Network World: Watch out ISPs, municipal broadband approaching

Posted by Soledad Vega on Fri, 07/10/2015 - 15:17

The Internet market is evolving to the point where cities are now considering bringing their residents gigabit-speed internet connections. This approach is also a great opportunity to help drag the traditional ISPs out of the status quo.

Article by Colin Neagle for Network World

The broadband market has been rocked by a handful of major unexpected developments over the past few years, from Google suddenly stepping into the market with significantly faster broadband at much lower prices to the Federal Communications Commission (FCC) removing nearly all legal barriers to municipal broadband projects.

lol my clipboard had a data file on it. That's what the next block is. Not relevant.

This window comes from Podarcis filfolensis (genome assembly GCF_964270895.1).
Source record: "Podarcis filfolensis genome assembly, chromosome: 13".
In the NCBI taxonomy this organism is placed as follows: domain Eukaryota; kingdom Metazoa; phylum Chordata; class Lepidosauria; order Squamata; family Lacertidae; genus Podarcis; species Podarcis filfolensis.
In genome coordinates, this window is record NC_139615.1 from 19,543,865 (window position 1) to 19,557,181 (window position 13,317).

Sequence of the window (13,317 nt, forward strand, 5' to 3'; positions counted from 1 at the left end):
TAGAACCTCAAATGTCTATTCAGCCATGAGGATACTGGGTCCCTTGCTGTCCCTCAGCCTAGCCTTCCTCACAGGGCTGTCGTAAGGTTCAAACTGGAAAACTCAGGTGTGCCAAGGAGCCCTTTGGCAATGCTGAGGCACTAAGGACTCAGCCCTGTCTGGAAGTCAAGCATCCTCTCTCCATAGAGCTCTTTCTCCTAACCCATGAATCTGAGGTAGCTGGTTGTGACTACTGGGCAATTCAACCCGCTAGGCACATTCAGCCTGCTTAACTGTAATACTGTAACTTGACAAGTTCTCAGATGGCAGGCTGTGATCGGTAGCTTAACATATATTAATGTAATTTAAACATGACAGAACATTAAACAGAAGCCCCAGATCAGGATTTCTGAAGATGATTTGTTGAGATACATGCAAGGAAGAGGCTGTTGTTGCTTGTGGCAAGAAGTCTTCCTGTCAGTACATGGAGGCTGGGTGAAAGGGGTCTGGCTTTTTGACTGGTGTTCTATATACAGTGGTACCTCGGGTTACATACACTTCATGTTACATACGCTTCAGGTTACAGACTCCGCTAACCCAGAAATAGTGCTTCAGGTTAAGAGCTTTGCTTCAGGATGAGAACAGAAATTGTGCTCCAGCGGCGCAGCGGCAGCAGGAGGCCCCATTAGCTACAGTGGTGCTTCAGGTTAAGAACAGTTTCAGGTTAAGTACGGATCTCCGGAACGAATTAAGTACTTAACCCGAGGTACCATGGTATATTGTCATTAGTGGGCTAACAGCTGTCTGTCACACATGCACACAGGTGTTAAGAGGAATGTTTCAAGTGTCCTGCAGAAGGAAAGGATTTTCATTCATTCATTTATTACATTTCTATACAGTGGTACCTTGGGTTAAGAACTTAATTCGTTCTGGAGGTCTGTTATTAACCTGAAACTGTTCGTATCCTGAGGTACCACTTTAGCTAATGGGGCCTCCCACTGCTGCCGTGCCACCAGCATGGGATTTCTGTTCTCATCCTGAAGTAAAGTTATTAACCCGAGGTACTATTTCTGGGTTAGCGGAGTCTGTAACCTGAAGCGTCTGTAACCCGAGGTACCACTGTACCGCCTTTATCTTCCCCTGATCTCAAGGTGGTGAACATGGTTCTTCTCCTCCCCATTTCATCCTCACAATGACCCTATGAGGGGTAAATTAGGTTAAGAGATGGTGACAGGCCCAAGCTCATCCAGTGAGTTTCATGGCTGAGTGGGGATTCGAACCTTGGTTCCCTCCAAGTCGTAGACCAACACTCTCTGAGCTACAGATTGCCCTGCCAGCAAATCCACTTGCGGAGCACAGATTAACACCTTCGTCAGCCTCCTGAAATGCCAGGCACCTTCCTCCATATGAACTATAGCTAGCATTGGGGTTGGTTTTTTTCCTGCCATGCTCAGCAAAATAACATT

The fallout from the FCC's ruling is beginning to gain some steam, with a 101-city coalition called Next Century Cities aiming to smooth the path for municipalities to bring affordable, gigabit-speed broadband to their cities.

While the success stories are much more well-known, such as Chattanooga, Tennessee's long-running municipal gigabit fiber network, others have failed in spectacular fashion, like the city of Provo, Utah, whose municipal broadband project struggled before the city ultimately sold its existing fiber to Google for $1. This nationwide group could help provide access to information and expertise on broadband deployment to ensure the taxpayer money devoted to such a project doesn't go to waste.

Next Century Cities formed in October shortly after the FCC announced a ruling intended to make it easier to build municipal broadband networks, an important ruling particularly in the 20 states that had laws on the books prohibiting the practice. The FCC made it official with a February ruling that it was overruling these state laws, many of which were written or pushed by telecom lobbyists looking to prevent competition.

- Read more at Network World